Additionally, a full day period is modeled, causing visibility to be limited at dusk and at night.  Alan also modeled fog, rain, & snow which also limits visibility and forces the player to rely on the radar screen.  If radar is lost at night or in the fog, you will be driving blind!

One weakness of Robot Tank is that, if the player turns the his/her tank so that an incoming round is no longer in view, it will miss the player’s tank.  This is, of course not realistic and is, honestly, a flaw in the game.

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Robot Tank for the Atari 2600

Overall thoughts…

Both Battlezone and Robot tank are great games for the Atari 2600.  The graphics in both are outstanding and they are both fun to play.  One note of caution for Atari 7800 owners is that Robot Tank is one of a handful of games that does not work on most 7800’s.  I was able to pick up boxed copies of Battlezone and Robot Tank for around ten dollars each.  At that price, why not get both of these great games?

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Wild for Atari 2600 Tank Games!

@Atarigame guy


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Refurbishing Old Carts…

When I got back into gaming a few years ago, I started with the Atari 7800 and collected mostly 7800 carts.  Lately, I have had the desire to re-build my Atari 2600 collection.  Back in the early eighties, I had a number of Activision games and always enjoyed their colorful boxes and cartridges.  Unfortunately, the labels on Activision carts typically develop ‘anti-plaque’ and most haven’t held up well.  In fact, even if you can find a ‘new in the box’ Activision game, the cart label will typically not look very good.

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Not so wild for an old Activision label!

With multiple multi-carts available for the 2600, collecting carts is more about having something cool to look at, more so than any kind of necessity.  Given the condition of most Activision cart labels, this really wasn’t all that appealing…until recently.  Last week, I obtained some replacement Activision labels from Phil Boland (pboland on AtariAge) and replaced the labels on several of my carts.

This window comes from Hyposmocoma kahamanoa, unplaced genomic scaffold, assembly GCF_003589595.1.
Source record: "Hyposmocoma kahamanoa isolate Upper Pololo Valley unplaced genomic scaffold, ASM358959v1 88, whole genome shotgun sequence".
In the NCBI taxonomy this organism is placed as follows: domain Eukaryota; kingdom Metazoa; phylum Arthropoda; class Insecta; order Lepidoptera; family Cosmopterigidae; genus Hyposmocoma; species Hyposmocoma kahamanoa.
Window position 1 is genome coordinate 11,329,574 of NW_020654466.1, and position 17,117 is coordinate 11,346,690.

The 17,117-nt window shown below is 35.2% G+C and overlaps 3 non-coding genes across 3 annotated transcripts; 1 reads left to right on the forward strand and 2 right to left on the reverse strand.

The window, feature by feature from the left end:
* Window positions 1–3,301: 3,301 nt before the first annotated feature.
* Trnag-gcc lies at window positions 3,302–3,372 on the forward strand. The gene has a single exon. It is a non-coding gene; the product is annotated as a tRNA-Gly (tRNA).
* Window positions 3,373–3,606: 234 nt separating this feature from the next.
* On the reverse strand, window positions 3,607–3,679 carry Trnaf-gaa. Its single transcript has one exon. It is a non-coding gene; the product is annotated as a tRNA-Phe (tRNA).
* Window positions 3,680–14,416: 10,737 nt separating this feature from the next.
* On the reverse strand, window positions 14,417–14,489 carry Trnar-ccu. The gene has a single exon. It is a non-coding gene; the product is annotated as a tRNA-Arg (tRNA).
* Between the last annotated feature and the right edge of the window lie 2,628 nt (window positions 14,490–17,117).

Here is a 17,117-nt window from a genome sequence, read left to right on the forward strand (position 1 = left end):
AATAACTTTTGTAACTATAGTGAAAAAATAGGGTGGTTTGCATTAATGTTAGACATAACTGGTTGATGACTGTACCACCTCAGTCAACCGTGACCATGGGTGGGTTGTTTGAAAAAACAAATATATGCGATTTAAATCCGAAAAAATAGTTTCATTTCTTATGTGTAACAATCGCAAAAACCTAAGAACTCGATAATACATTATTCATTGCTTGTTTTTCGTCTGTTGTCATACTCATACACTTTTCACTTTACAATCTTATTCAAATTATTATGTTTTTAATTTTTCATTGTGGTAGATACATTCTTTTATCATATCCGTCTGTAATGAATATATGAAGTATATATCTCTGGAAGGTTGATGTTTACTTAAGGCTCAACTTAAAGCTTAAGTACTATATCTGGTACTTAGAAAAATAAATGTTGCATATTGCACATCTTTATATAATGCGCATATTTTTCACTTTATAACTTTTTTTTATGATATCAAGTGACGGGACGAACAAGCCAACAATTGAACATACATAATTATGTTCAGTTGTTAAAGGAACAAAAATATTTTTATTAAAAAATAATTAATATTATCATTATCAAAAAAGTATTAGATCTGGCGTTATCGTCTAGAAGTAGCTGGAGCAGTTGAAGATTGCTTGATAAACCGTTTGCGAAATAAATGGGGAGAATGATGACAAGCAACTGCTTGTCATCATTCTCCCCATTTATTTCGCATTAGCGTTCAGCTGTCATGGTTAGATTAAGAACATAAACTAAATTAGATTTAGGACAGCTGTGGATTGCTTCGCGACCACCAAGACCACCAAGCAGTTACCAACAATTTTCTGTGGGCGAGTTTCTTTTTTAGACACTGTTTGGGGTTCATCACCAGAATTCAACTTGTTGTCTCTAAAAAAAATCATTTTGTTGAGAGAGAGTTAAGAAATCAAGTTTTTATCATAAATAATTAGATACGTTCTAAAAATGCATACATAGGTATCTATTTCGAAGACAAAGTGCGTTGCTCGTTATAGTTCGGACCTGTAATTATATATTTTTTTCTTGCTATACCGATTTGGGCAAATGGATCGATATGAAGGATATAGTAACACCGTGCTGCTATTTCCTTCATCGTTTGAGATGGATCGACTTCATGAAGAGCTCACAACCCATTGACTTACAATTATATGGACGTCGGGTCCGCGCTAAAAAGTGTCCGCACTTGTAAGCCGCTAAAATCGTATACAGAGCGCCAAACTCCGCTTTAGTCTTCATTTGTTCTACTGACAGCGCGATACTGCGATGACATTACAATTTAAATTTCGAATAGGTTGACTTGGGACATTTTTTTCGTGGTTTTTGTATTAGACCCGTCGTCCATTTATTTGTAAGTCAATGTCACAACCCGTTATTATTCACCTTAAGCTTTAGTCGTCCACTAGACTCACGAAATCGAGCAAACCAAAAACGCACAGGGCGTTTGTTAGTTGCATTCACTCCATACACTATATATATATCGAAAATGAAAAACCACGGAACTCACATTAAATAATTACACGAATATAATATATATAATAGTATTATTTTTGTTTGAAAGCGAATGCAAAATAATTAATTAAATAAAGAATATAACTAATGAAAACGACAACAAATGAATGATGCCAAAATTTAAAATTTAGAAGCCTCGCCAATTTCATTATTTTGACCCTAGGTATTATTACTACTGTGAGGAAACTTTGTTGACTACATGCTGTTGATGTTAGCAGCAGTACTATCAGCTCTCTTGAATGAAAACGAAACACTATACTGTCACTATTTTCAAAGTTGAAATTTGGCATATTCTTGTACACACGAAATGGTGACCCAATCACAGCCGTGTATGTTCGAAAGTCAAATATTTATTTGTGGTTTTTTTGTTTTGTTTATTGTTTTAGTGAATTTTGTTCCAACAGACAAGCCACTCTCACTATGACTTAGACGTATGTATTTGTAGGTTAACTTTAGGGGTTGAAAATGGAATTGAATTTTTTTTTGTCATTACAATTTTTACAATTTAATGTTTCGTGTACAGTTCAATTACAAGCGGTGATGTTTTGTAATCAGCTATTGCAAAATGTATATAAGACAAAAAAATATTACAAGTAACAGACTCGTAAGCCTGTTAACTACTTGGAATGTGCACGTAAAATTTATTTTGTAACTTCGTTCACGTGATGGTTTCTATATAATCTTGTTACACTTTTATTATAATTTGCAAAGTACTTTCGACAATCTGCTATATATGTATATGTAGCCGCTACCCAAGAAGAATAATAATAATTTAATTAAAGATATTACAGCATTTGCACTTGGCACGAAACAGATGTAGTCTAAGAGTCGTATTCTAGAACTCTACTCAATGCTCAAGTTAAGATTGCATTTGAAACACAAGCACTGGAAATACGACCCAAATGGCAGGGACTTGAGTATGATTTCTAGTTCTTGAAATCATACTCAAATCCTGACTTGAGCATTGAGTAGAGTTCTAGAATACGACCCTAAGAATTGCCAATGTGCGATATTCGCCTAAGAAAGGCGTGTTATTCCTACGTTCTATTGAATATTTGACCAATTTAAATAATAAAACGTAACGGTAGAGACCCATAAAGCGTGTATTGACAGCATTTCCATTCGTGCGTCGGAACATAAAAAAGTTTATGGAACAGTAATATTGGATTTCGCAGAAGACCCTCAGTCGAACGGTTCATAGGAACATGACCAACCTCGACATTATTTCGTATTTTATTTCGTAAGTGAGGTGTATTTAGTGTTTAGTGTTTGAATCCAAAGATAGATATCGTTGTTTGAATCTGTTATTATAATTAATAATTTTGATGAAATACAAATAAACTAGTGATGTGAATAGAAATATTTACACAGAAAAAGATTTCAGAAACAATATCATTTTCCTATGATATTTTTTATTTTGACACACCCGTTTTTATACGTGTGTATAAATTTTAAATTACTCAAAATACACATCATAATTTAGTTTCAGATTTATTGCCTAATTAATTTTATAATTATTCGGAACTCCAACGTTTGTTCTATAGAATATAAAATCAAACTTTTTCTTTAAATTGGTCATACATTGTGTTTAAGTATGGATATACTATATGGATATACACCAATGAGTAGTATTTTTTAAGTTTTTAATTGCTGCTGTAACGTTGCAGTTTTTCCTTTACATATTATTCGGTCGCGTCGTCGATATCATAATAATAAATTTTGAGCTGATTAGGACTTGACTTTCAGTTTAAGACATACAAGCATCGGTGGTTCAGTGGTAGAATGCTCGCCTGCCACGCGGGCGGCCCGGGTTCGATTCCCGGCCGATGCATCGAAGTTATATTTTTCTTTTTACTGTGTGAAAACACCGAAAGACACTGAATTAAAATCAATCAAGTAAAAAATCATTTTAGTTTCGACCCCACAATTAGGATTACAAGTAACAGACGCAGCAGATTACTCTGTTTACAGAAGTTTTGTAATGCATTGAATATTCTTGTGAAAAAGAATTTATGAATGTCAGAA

This is a great project, even for someone new to the hobby.  I started by using a hair dryer to slightly warm up the glue and loosen the cart label, being careful not to get the cart too warm.  With a little heat, most labels will come off easily, but I did have one come off in small pieces.  I then used a wet wipe and a paper towel with a little rubbing alcohol to remove the remaining glue residue from the cart shell.

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An open Activision cart

While the label was off, I carefully opened the cart and cleaned the circuit board and the inside of the cart shell.  To clean the inside of the cart, I used a Q-tip and a little more rubbing alcohol.  Then I reassembled the cart, being careful not to tighten the screws too much.  Remembering that the 35+ year old plastic could be brittle, I didn’t want damage the cart shell.  Now all that was left to do, was apply the new label.  I took my time to make sure that the label was aligned correctly and started from one end and bent it around the corner of the shell.

Phil’s labels stick really well and look great.  Now my Activision carts look awesome and as colorful as they were back in the eighties.  They should be good for another twenty years!!!

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Wild for new cart labels!

@Atarigameguy

P.S.  Please note that Phil’s labels are perfect, just poor lighting in the last photo


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Tempest…

Tempest is a 1981 arcade game developed by Atari.  Dave Theurer, a senior programmer at Atari, was trying to develop a 3D game similar to Space Invaders, but ran into a whole host of problems.  Supposedly, Dave had a dream about monsters coming out of a hole in the ground, which gave him the idea for what became Tempest.  The technology used in the Tempest arcade systems included Atari’s (then new) QuadraScan color vector generator, a 6502 CPU, and two Pokey chips for sound and I/O.

The QuadraScan technology allowed Dave to generate 3D ‘tubes’ that form the ‘playing field’ for Tempest.  The goal of the game is to use your ‘Zapper’ to shoot as many enemies and last as long as possible.  The enemies, which appear at different levels, include:

  • Flippers-the most common, appear at level one
  • Flipper tankers-which split into two flippers when hit, appear at level three
  • Spikers-they built green spike that can kill you when you warp to a new level, appear at level four
  • Fuseballs-who zip up and down the channels, appear at level eleven
  • Fuseball tankers- which split into two fuseballs when hit, appear at level thirty-three
  • Pulsars-who electrify the channels, appear at level seventeen
  • Pulsar tankers- which split into two pulsars when hit, appear at level forty-one